After seven weeks in New Zealand, Flemming and I returned to Singapore in early December, to the brand new Downtown Line on the MRT (metro) system. The best part? There’s a station right down the road from home. A five minute stroll from Mum’s front door, and I main-line it into the country’s urban heart, with a minimum of interruption and cross-over.
Driverless trains sweep into swanky new underground stations anchoring a vast web of tunnels. We’ve come a long way from the 30 year old lines that run overground on elevated tracks, giving passengers a lofty view of the city rushing by. We’re now cushioned from the world above, plugged into our pocket worlds and chilled until we’re ready to be poured into the rapid glitter of Singapore.
I’ve been making pictures of course, much like the ones in this post.
But I am not as prolific with the camera these days. Despite my best efforts, I’m unnerved by the uber surveillance that is slowly making its way all over the island. Little round CCTV globes are spread all over the ceilings of tunnels, train platforms, and entrances in close grids. Outside stations, they sprout in bouquets of steel.
If it hasn’t already been for a while, I’m sure my presence is now flagged in some national security register.
I’ve been questioned several times by MRT staff about what and why I’m doing. To their credit, they’ve been incredibly pleasant about it – it’s been nothing more than “why are you taking photos?” and “I’m a photographer, it’s what I do.” I even had the pleasure of watching one light up at the picture on the camera’s back. “It looks like a butterfly.”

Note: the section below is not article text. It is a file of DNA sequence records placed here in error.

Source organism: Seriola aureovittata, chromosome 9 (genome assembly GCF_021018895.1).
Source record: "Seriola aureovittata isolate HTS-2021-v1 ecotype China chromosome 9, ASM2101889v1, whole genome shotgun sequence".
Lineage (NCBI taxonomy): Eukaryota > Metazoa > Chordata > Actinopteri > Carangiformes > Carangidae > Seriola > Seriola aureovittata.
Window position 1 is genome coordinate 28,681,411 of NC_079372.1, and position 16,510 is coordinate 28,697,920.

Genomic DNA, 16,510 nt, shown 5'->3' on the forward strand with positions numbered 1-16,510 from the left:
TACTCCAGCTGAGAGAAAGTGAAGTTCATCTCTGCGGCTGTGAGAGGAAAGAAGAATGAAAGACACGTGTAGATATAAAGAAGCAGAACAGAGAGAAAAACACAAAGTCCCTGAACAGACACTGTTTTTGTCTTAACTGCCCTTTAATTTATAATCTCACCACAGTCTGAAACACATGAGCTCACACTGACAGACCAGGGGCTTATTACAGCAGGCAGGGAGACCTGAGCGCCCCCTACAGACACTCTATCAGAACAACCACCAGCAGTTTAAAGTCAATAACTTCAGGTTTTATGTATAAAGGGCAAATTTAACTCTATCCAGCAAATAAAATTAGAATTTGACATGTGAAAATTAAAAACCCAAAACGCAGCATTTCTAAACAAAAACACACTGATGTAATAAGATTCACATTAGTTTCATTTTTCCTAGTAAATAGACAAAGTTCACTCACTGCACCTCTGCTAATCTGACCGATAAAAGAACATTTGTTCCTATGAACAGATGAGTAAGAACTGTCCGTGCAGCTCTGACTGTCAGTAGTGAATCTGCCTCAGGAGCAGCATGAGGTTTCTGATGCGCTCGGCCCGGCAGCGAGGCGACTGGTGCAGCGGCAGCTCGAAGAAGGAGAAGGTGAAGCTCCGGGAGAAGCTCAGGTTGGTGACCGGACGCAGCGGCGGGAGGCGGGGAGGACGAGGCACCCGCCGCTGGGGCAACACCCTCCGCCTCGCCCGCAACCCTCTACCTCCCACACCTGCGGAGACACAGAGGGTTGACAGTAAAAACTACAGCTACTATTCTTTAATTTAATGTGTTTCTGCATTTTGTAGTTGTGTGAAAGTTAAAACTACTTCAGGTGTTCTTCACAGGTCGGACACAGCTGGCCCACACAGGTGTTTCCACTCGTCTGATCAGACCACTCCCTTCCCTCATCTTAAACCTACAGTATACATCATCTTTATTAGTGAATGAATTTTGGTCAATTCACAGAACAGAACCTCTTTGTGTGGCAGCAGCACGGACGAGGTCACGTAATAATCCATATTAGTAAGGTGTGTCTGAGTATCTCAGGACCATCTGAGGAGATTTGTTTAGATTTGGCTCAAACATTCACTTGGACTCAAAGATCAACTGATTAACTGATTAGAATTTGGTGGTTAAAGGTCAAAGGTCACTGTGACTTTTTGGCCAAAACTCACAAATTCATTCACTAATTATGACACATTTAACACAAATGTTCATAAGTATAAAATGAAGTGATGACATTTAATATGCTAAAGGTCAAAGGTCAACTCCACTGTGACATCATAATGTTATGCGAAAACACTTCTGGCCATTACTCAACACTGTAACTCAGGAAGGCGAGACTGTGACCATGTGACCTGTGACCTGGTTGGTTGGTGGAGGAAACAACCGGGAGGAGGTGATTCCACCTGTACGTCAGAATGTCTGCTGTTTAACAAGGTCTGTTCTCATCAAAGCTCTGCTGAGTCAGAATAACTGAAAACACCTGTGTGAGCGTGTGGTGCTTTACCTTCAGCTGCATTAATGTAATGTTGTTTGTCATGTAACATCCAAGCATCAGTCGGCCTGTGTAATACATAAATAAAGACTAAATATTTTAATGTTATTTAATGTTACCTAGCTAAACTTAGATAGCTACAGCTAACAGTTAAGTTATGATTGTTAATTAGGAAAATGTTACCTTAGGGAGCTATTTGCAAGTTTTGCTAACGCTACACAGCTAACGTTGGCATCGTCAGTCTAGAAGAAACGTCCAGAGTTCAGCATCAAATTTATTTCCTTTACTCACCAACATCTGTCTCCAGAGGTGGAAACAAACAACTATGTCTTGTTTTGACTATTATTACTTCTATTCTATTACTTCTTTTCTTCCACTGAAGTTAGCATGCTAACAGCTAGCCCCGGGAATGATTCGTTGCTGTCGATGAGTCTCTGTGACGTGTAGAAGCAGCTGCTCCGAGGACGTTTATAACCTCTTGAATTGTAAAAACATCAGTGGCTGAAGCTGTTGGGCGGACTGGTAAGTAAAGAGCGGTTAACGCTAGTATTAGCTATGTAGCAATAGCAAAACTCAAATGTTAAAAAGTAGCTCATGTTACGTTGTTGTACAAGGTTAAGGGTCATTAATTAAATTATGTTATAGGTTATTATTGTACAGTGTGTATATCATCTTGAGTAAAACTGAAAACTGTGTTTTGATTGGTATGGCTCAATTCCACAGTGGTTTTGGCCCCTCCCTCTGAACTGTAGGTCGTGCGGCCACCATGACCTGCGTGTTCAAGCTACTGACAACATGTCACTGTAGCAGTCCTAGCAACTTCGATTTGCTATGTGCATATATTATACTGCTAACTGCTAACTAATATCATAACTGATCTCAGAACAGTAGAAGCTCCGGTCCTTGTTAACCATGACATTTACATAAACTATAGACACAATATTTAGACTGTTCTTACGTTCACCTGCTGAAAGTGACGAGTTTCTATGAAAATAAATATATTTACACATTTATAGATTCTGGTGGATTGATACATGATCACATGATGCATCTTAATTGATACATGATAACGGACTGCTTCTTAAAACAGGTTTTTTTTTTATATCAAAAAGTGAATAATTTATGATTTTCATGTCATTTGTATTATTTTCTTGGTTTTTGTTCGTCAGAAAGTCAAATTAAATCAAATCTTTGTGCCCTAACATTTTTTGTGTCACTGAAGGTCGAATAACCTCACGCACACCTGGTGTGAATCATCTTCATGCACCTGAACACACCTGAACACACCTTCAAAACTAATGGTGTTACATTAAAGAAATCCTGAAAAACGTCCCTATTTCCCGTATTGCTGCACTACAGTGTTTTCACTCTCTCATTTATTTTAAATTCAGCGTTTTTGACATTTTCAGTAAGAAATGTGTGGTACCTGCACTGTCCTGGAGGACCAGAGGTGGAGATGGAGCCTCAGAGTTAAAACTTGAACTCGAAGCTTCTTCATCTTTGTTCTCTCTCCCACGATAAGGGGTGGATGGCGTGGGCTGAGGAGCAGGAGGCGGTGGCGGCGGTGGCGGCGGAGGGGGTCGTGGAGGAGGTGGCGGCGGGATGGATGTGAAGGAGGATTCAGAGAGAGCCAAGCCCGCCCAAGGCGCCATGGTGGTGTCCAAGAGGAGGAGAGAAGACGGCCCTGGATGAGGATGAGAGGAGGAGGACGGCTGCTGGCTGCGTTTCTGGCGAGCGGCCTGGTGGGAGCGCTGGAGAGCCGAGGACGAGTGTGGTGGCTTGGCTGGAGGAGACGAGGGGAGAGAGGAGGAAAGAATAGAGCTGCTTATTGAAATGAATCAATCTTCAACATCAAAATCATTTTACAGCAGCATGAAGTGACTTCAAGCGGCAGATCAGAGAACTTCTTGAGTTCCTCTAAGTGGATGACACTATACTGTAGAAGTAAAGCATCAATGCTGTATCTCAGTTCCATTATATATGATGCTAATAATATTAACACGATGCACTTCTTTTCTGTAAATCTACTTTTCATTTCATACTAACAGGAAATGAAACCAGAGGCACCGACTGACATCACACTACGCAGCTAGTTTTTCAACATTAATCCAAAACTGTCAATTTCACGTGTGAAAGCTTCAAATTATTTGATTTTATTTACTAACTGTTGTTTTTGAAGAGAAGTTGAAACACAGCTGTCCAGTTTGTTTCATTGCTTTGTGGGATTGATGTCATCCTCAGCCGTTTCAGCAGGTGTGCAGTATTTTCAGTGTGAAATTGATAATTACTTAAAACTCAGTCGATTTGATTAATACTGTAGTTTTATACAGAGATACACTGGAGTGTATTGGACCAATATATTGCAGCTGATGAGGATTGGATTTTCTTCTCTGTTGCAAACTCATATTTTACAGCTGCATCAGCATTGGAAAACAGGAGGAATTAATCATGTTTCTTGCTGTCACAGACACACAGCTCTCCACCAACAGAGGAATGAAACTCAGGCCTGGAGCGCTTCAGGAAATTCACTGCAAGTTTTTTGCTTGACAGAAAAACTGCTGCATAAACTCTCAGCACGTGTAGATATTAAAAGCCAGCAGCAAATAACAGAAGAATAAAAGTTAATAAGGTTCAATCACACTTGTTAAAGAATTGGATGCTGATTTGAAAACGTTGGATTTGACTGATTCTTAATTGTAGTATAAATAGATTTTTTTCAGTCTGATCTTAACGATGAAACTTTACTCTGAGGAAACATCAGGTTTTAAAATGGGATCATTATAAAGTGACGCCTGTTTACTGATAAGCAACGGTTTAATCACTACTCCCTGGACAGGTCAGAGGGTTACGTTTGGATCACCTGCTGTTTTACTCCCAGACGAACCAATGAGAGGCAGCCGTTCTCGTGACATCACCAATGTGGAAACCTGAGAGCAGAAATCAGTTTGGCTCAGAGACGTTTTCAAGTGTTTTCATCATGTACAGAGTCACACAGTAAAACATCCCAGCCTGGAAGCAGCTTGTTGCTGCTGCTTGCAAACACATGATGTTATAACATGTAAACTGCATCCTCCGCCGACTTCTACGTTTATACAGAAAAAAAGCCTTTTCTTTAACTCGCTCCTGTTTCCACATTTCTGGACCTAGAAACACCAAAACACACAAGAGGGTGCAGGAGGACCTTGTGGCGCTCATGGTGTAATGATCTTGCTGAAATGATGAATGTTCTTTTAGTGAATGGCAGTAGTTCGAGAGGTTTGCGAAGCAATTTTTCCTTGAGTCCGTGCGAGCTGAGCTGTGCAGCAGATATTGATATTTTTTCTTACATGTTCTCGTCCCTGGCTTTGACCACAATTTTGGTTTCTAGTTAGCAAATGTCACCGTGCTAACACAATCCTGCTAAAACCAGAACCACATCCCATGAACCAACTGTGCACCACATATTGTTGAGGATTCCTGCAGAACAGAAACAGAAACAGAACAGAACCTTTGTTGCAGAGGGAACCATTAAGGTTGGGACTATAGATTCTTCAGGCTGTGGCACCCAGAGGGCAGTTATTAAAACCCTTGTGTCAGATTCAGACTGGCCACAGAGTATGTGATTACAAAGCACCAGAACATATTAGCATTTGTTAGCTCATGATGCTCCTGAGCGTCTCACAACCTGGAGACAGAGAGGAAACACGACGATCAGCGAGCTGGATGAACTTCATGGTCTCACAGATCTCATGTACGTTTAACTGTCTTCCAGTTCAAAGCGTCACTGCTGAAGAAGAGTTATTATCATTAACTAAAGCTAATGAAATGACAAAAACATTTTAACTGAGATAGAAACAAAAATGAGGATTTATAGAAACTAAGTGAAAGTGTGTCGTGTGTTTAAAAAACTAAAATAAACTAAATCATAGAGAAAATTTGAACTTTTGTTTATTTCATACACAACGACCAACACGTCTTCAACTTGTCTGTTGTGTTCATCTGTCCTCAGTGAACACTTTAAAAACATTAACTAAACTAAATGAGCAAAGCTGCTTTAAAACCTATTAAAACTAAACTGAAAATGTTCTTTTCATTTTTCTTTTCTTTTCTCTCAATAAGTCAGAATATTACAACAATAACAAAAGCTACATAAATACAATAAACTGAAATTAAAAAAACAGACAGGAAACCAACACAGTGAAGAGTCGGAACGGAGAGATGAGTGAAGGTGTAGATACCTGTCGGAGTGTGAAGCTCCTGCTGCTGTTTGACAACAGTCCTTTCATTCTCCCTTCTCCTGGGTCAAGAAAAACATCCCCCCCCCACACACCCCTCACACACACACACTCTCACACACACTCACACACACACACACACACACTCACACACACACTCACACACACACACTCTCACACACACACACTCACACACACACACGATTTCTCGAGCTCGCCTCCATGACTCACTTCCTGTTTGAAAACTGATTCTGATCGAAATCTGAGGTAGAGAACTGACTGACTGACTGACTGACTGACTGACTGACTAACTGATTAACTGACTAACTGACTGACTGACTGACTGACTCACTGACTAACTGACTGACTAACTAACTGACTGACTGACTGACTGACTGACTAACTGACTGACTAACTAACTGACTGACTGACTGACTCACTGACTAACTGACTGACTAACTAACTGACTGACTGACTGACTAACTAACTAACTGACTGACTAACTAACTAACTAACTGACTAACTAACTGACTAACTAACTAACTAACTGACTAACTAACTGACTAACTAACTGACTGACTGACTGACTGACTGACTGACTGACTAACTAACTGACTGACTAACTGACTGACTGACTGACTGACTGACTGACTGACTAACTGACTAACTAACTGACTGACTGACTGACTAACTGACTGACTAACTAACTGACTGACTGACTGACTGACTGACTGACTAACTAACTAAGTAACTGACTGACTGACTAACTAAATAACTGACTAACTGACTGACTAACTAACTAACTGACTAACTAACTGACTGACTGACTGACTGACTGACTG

I continue to make pictures in stations, and trains, attempting to remain undeterred for the particular beauty of transit. But it’s hard to shake the sense of being continuously watched, and that HAL will decide some day that my continued photography is wrong.
My mother said it most succinctly the other night: “Lone brown person with a camera taking pictures in MRT stations. Not a good look!”
Photography is contentious these days, when we’re so aware – consciously or otherwise – and disturbed by imagery’s power in our private lives. There is some irony in this, and perhaps a lesson for the photographer. Whatever else the surveillance does, it keeps me thinking. And it’s hard not to, knowing that each person sucked into the field of that artificial eye’s view, is only valid as a risk assessment – Terminator style, I imagine, with traveling rows of vital statistics – nothing more, nothing less. Humanity must be measured to be managed.
But should it one day learn about the human heart, perhaps it will understand that this human:
… Photographs to remember where she comes from.
… Photographs to understand how it has changed.
… Photographs to understand how to move through a city she is still a stranger in.
… Photograph because she finds an ineffable beauty in the way we travel unconsciously to our inevitabilities.
… Photographs because this is her home, and all of these are her memories too.